Hotel & Resort room type descriptions
Hotels that have access directly onto a beach often have this category available to guests; in its strictest interpretation, you should be able to walk out of your room and onto the sand. Some hotels use this category, though, for their lower ocean front rooms even if you have to go down an interior corridor and take an elevator to get outside. If what you want is to just be able to walk out, check carefully before you book.
It could mean on a higher floor with a broad view over the city, or it could mean a city view instead of a more desirable ocean view or mountain view etc.
This room type usually means the most basic room type offered by the hotel. It has basic, standard amenities and furnishings. A standard room in a Four Seasons hotel is without question much more deluxe than a standard in, say, a Holiday Inn, but there may be higher categories from which to choose. Standard rooms in hotels with higher categories often have no view or have a poor view over the dumpster or parking lot.
A double hotel room sleeps up to four people in two double beds. Since there are two beds, it is called a double.
Usually means lower floors, facing landscaping, no view except of the shrub that blocks your window.
This could mean one of two things: Your room is on the side of a building and you have a full view down the beach and can see the ocean but you don't FACE the ocean, or that you are in a hotel several blocks away and on a high enough floor that you can see the ocean from your room. In the second scenario you may well be facing the water, but from a distance. In a beachfront hotel, or even one across the street from the beach, this category does not mean facing the ocean.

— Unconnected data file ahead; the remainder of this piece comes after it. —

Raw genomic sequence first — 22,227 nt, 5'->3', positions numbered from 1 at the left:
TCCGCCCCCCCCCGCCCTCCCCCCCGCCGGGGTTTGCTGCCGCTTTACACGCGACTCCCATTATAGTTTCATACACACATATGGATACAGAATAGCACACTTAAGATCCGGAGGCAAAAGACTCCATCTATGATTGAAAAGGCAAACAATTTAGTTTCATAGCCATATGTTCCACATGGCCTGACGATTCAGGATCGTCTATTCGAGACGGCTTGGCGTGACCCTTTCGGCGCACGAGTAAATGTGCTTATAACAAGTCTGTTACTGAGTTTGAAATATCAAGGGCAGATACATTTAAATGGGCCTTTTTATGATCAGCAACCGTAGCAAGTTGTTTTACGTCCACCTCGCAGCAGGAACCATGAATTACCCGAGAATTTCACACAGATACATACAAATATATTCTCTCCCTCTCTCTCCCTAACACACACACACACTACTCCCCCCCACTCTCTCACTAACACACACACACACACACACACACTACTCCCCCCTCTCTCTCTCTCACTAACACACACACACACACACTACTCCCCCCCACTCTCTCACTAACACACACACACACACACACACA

The Room that gives you a full-on ocean view. It means that the windows in your room face the ocean. Depending on the type of hotel you are in, it could mean that you are on a higher floor and have a more sweeping view.
This room type usually means the most basic roomtype offered by the hotel. It has basic, standard amenities and furnishings. A standard room in a Four Seasons hotel is without question much more deluxe than a standard in, say, a Holiday Inn, but there may be higher categories from which to choose. Standard rooms in hotels with higher categories often have no view or have a poor view over the dumpster or parking lot.
This is usually configured like a Junior Suite, but has the added advantage of a "kitchenette," or cooking facilities.
A Suite is usually two or more rooms clearly defined; a bedroom and a living or sitting room, with a door that closes between them. Many hotels use the word "suite" to define any room with a sofa in it so be sure to check thoroughly if what you really want are the two or more separate rooms.
This room type is always subject to interpretation. It's supposed to mean superior to a standard room in both size and furnishings, but it often refers to just the view. Some hotels have only Superior rooms; the categories then are defined by the view and location of the room.
A twin is supposed to be 36 inches wide and 72 inches long, but it can also describe a bed that is as narrow as 32 inces wide. It is also sometimes called a "single."